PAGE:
Raspberry Pi Planet Simulator Cluster
We've just constructed a small cluster of Raspberry Pi single board computers and set it to work simulating the climate of Planet Earth. For further details on the background to this project please see the accompanying blog article.
To do so we referred to Prof. Simon Cox's instructions on how to make a (rather larger!) "Raspberry Pi Supercomputer". One significant difference is that we found we didn't need to build the Message Passing Interface for the Pi, because it's now available off the shelf from Raspbian. Prof. Cox suggests using mpich2, so we tried that first. However the version we installed from the Rasbian repository caused the Planet Simulator (PlaSim for short) to complain about overlapping input and output buffers, so we installed OpenMPI instead. The Planet Simulator is written mostly in Fortran, so we needed to put the GNU Fortran compiler on our master Pi too, but once again we didn't need to build it ourselves. That said, here are our installation notes using a Windows laptop.
We used one 512 Mb Pi running X as our "master", plus two 256 Mb headless "slaves". Assuming the following IP addresses:
- Master – 192.168.2.100
- Slave 1 – 192.168.2.101
- Slave 2 – 192.168.2.102
1. Download the latest Rasbian image from the Raspberry Pi downloads page
2. Install it on an 8 Gb SD card using v0.7 of Win32DiskImager
3. On first use ensure the secure shell is enabled and expand the filesystem to use all the SD card. At this stage ensure the X server is DISABLED. Alternatively this can be done subsequently using:
- sudo raspi-config
4. Login as user pi, then make sure all the basics are up to date:
- sudo apt-get update
- sudo apt-get upgrade
5. Install OpenMPI
- sudo apt-get install openmpi-bin openmpi-dev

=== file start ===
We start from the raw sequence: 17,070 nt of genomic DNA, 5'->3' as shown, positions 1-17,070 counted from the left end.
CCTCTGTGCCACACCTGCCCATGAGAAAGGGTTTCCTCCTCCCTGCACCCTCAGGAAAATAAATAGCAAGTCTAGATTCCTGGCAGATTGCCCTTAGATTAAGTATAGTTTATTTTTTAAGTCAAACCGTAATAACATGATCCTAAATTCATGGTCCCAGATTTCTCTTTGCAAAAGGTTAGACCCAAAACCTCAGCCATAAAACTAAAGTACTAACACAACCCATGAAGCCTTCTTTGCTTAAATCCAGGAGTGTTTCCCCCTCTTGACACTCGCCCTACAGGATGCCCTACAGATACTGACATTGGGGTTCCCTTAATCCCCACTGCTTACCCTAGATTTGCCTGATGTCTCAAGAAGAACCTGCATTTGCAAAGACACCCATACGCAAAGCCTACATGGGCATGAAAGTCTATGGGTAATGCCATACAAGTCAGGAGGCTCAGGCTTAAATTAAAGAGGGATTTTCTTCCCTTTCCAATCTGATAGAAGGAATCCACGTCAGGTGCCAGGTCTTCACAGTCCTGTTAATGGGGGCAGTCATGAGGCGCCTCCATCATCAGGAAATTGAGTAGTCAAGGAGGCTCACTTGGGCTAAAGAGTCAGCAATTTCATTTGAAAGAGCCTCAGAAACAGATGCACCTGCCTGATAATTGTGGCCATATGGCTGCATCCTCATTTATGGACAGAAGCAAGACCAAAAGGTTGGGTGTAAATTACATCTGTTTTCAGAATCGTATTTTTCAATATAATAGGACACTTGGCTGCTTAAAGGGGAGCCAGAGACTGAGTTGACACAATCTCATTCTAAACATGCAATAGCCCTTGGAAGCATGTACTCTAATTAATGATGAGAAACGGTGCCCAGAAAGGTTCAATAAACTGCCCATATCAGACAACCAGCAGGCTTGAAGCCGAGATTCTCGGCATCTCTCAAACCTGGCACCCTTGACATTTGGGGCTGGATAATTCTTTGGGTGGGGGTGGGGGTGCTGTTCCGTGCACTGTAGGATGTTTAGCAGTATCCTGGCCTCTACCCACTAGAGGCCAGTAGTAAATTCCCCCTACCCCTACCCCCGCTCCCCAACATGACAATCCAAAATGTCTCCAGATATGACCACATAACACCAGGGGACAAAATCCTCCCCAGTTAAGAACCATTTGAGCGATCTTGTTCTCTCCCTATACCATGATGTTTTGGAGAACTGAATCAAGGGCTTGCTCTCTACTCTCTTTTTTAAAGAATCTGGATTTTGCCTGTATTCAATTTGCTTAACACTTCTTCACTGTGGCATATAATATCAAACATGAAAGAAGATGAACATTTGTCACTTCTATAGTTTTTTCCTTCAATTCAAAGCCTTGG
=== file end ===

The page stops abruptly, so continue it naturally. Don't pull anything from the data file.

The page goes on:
6. Shutdown, then turn off the power and remove the SD card
- sudo poweroff
7. Using win32diskimager read the SD card, then write an additional 2 SD cards for the slaves.
8. Put the SD cards in the three Pis and then apply power. On the master Pi only then…
9. Install the X11 development support, plus some standard X fonts for later use:
- sudo apt-get install libx11-dev
- sudo apt-get install xfonts-base
10. Enable the X server using:
- sudo raspi-config
11. After rebooting, start LXTerminal and create a public private key-pair. For additional security specify a passphrase. For ease of use later don't!
- ssh-keygen -t rsa
- cat ~/.ssh/id_rsa.pub | ssh email@example.com "mkdir .ssh;cat >> .ssh/authorized_keys"
- cat ~/.ssh/id_rsa.pub | ssh firstname.lastname@example.org "mkdir .ssh;cat >> .ssh/authorized_keys"
12. Install GNU Fortran and tcsh:
- sudo apt-get install gfortran
- sudo apt-get install tcsh
13. Use Midori to download the Planet Simulator from GitHub
14. Unpack the PlaSim source. In our case we had version 16.022, so:
- tar -zxvf most16.022.tgz
- cd most16.022
15. The Planet Simulator needs a little tweak to use a cluster. Skip to step 17 if you only want to experiment on a single Raspberry Pi. Download our most16.diff, then:
- patch -o most.new most.c most16.diff
- mv most.c most.old
- cp most.new most.c
16. Create a suitable "machinefile" for your cluster:
- leafpad plasim/dat/machinefile &
which should contain something along the lines of:
17. Configure everything for the Raspberry Pi environment:
18. Run the Model Starter and design your first climate experiment. Finish by using the "Save & Exit" option:
19. Only if you are using a cluster:
- scp plasim/run/*.x email@example.com:~
- scp plasim/run/*.x firstname.lastname@example.org:~
20. At long last you should be able to simulate the climate of Planet Earth!
- cd plasim/run
21. Experiment at your leisure! Try the following, then go back to step 18:
- touch Expert